## "A Pilot Study on the Knowledge of HPV Infection and Risk Factors among Mexican Undergraduate Students"

Juan Carlos Hernández-Guerrero1, Salvador Vázquez-Vega2, Dolores Jiménez-Farfán3*, Rocío Susana Méndez-Martínez3, Miriam Guido-Jiménez3, Emilio Castellanos-Juárez4, Constantino Ledesma-Montes3, Avissai Alcántara Vázquez5

1Laboratory of Immunology, Division of Postgraduate Studies and Research, Faculty of Dentistry, National Autonomous University of Mexico, Mexico

2Unit for Epidemiological Research and Health Services SXXI, Mexican Institute of Social Security, Mexico

3Laboratory of Viruses and Cancer, National Institute of Cancerology, Mexico

4Unit of Medical Research in Oncology Diseases, Oncology Hospital, SXXI Medical Center, Mexican Social Security Institute, Mexico
5Department of Surgical Pathology, General Hospital of Mexico Eduardo Liceaga, Mexico

*Corresponding author: Dolores Jiménez-Farfán, Laboratory of Immunology, Division of Postgraduate Studies and Research, Faculty of Dentistry, UNAM, Mexico. Tel: +52 56225558; E-Mail: farfanmd@unam.mx

Received Date: 21 April, 2017; Accepted Date: 06 June, 2017; Published Date: 13 June, 2017

Human Papilloma Virus (HPV) infection is the most prevalent sexually transmitted disease. Most uterine cervix and oropharynx cancer originate from some HPV-type infections. Sexually active young women are at the highest risk. We assessed the knowledge about HPV and its consequences in 217 university students, who responded a questionnaire addressing demographic and sexual life characteristics. Data were analyzed by descriptive statistics, x2and bivariate lineal regression. Students were from biology-oriented and mathematics-oriented schools. The first had a satisfactory level of knowledge; women were better informed. Some sexually active students were well-aware of HPV infection as a risk for cervical and oropharyngeal cancer. Sexual education covering this important aspect of public health is utterly important.

Keywords: Human Papilloma Virus; Oral Cancer; University Students; VPH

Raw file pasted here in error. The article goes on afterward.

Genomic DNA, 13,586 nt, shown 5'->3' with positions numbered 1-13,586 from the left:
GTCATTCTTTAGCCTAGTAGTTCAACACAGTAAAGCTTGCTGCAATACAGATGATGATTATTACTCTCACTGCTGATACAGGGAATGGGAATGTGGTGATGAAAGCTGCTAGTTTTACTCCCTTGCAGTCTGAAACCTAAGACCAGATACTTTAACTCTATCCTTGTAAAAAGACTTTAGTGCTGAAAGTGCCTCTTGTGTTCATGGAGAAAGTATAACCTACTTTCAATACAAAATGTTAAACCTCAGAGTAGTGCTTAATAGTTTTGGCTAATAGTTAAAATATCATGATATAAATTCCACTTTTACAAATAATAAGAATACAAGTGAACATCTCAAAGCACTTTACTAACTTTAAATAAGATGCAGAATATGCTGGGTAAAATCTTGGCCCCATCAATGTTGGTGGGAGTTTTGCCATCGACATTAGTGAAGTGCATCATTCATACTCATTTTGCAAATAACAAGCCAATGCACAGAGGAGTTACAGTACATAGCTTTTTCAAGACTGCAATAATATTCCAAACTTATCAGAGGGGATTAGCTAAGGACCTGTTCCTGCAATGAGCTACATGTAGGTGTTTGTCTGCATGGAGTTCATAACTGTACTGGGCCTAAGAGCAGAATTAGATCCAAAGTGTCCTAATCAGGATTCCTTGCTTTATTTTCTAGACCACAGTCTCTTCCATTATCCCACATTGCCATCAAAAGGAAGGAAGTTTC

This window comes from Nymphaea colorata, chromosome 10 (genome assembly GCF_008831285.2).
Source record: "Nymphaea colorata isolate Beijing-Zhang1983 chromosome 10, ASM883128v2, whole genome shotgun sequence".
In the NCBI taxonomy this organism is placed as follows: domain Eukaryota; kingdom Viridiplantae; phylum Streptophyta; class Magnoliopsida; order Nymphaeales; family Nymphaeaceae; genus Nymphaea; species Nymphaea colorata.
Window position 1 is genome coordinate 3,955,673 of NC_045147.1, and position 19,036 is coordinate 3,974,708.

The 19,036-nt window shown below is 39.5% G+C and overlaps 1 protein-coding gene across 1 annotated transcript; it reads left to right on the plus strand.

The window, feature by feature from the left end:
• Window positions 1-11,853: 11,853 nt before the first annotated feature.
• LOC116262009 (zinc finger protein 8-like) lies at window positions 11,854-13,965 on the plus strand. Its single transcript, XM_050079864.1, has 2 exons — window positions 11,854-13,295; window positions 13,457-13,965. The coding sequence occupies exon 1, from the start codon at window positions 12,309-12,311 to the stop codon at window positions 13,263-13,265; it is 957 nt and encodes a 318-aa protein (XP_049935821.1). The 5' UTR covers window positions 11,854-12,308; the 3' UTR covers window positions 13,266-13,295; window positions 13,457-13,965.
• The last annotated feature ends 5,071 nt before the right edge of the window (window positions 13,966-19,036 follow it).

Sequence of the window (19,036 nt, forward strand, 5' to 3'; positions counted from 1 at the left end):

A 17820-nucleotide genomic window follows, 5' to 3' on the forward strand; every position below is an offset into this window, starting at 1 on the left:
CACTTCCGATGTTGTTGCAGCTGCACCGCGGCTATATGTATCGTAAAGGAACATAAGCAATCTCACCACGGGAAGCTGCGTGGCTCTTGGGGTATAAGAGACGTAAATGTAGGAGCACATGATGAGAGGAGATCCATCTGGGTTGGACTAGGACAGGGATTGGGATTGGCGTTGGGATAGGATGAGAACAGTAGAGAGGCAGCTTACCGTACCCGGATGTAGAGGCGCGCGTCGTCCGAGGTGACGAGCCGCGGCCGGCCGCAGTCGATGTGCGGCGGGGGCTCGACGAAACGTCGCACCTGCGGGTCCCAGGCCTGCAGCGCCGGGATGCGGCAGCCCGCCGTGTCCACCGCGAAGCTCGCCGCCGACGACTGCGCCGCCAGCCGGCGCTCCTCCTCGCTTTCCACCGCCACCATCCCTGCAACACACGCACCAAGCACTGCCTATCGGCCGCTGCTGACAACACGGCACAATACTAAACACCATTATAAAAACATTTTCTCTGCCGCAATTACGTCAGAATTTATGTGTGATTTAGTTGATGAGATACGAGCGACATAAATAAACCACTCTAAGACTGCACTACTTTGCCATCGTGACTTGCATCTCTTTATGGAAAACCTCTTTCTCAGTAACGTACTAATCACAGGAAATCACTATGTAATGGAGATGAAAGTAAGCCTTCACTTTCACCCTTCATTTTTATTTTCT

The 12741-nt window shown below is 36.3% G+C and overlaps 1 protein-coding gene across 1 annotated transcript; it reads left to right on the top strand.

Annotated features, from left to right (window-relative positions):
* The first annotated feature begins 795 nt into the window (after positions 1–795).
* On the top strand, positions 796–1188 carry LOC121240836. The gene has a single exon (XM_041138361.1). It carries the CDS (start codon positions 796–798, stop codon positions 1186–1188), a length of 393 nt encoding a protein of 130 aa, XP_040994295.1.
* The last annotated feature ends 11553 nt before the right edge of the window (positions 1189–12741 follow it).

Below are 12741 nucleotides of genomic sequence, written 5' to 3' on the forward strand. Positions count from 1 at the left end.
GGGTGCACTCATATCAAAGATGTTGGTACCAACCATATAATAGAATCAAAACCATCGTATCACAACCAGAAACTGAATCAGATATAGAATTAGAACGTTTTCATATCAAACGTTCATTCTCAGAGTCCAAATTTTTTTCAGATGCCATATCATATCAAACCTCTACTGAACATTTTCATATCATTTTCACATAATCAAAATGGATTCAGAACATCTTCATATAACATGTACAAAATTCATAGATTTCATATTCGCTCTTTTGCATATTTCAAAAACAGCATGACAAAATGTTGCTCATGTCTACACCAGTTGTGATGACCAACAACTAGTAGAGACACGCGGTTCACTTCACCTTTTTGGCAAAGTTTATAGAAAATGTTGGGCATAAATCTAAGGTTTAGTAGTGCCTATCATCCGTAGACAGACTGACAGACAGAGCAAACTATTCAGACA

Introduction

Human Papilloma Viruses (HPV) are remarkably diverse DNA viruses, etiologically linked to neoplastic lesions of skin and mucosal epithelium. Currently, 148 different HPV types have been classified, ranging from HPV-1 to HPV-152 (HPV-46, HPV-55, HPV-64 and HPV-79do not meet the criteria for HPV types and are classified as subtypes). All known HPV types have been classified by their genomic composition into five genera (alpha, beta, gamma, mu, and nu) and in 33 species [1].

There is a general deficiency of knowledge about HPV infection, transmission, prevention, and treatment in the Mexican population. HPV infection has been extensively researched as a cause of cervical cancer. There is also a growing body of evidence that HPV infection is related to other cancers of the anal and genital regions (anus, vulva and vagina in women and penis in men) [2,3] as well as with oral cancers [4]. Although some people infected with HPV will not develop symptoms, certain types (6 and 11) will cause oropharynx condylomas, and genital warts. HPV types 16 and 18 are responsible for about 70% of all cases of cervical cancer [3,4].

Mexico has a population of over 51 million women older than 10 years [5]. These women have a potential risk of becoming infected with HPV and suffer cervical cancer in the future. Current estimates indicate that every year more than 10,000 Mexican women are diagnosed with cervical cancer and approximately 5000 will die as a consequence of this neoplasia [6].

Worldwide, cervical cancer is the third-leading cause of cancer deaths in women. HPV is the causative agent of more than 95% of these cancers [7]. HPV infection is often subclinical and current methods for prevention of sexually transmitted infections, such as the use of condoms, are partially effective [8,9]. There are plenty of risks for HPV infection: multiple sexual partners, early age at first intercourse, early age at first parturition, smoking, alcohol, and drugs [10].

Although HPV infection is clearly related to cervical-uterine cancer, other pathologies HPV associated, affect both men and women. Increasing numbers of studies are demonstrating that HPV infections are also responsible for oral and oropharynx cancer (middle part of the throat, soft palate, tongue and tonsils) [10-13]. In the USA and other countries, more than half of all carcinomas diagnosed in the oropharynx are linked to HPV [14-16].

The incidence of HVP-associated cervical and oral cancer in Mexico stimulated us to conduct this study, directed to assess the level of knowledge that students of the National Autonomous University of Mexico (UNAM) have on HPV infection and its risk factors and practices, as well as about the sex behavior and practices of the cited population.

Methods

Participants

From August to November 2013, 217 subjects, enrolled in one of the following curricula: Veterinary Medicine, Odontology, Architecture, or Engineering of the National Autonomous University of Mexico (UNAM) were invited to complete an anonymous questionnaire, directed to assess their knowledge about HPV infection, risk factors and HPV-related diseases.

The questionnaire was divided in three sections:

• Demographic and academic characteristics, such as age, gender and school of adscription.
• Habits and behaviors considered relevant for HPV infection (smoking, alcohol and drugs use, sexual behavior and antecedents, personal history of oral and genital lesions, medical care and prophylactic measures).